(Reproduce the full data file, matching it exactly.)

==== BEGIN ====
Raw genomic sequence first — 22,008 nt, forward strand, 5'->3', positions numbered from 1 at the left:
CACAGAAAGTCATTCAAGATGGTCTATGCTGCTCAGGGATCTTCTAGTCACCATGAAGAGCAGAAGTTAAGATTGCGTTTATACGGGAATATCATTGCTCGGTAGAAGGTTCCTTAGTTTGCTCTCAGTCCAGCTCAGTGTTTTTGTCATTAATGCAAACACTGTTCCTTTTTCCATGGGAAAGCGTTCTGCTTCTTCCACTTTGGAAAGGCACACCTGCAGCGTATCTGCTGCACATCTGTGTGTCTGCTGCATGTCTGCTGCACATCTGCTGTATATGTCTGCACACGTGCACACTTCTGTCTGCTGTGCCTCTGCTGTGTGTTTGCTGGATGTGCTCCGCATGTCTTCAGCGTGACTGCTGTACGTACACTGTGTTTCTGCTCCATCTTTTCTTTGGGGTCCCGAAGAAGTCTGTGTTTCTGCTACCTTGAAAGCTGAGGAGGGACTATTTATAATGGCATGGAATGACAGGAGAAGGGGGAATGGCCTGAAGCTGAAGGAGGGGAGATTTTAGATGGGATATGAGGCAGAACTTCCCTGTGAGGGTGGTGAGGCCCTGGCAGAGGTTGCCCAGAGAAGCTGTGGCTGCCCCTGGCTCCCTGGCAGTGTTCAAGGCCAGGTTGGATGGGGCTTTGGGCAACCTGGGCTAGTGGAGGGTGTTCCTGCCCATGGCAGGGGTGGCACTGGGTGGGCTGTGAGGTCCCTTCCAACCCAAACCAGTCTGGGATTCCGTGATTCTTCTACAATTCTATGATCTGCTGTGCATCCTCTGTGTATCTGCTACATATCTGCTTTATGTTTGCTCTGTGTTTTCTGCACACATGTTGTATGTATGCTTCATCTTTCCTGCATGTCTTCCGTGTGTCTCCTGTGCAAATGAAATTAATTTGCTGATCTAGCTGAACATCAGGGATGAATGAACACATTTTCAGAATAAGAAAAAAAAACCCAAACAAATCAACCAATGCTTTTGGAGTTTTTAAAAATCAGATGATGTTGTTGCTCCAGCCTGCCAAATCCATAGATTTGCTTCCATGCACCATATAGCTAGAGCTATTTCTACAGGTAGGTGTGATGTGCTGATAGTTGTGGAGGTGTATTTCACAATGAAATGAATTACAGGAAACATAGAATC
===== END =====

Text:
Raw genomic sequence first — 22,008 nt, forward strand, 5'->3', positions numbered from 1 at the left:
CACAGAAAGTCATTCAAGATGGTCTATGCTGCTCAGGGATCTTCTAGTCACCATGAAGAGCAGAAGTTAAGATTGCGTTTATACGGGAATATCATTGCTCGGTAGAAGGTTCCTTAGTTTGCTCTCAGTCCAGCTCAGTGTTTTTGTCATTAATGCAAACACTGTTCCTTTTTCCATGGGAAAGCGTTCTGCTTCTTCCACTTTGGAAAGGCACACCTGCAGCGTATCTGCTGCACATCTGTGTGTCTGCTGCATGTCTGCTGCACATCTGCTGTATATGTCTGCACACGTGCACACTTCTGTCTGCTGTGCCTCTGCTGTGTGTTTGCTGGATGTGCTCCGCATGTCTTCAGCGTGACTGCTGTACGTACACTGTGTTTCTGCTCCATCTTTTCTTTGGGGTCCCGAAGAAGTCTGTGTTTCTGCTACCTTGAAAGCTGAGGAGGGACTATTTATAATGGCATGGAATGACAGGAGAAGGGGGAATGGCCTGAAGCTGAAGGAGGGGAGATTTTAGATGGGATATGAGGCAGAACTTCCCTGTGAGGGTGGTGAGGCCCTGGCAGAGGTTGCCCAGAGAAGCTGTGGCTGCCCCTGGCTCCCTGGCAGTGTTCAAGGCCAGGTTGGATGGGGCTTTGGGCAACCTGGGCTAGTGGAGGGTGTTCCTGCCCATGGCAGGGGTGGCACTGGGTGGGCTGTGAGGTCCCTTCCAACCCAAACCAGTCTGGGATTCCGTGATTCTTCTACAATTCTATGATCTGCTGTGCATCCTCTGTGTATCTGCTACATATCTGCTTTATGTTTGCTCTGTGTTTTCTGCACACATGTTGTATGTATGCTTCATCTTTCCTGCATGTCTTCCGTGTGTCTCCTGTGCAAATGAAATTAATTTGCTGATCTAGCTGAACATCAGGGATGAATGAACACATTTTCAGAATAAGAAAAAAAAACCCAAACAAATCAACCAATGCTTTTGGAGTTTTTAAAAATCAGATGATGTTGTTGCTCCAGCCTGCCAAATCCATAGATTTGCTTCCATGCACCATATAGCTAGAGCTATTTCTACAGGTAGGTGTGATGTGCTGATAGTTGTGGAGGTGTATTTCACAATGAAATGAATTACAGGAAACATAGAATC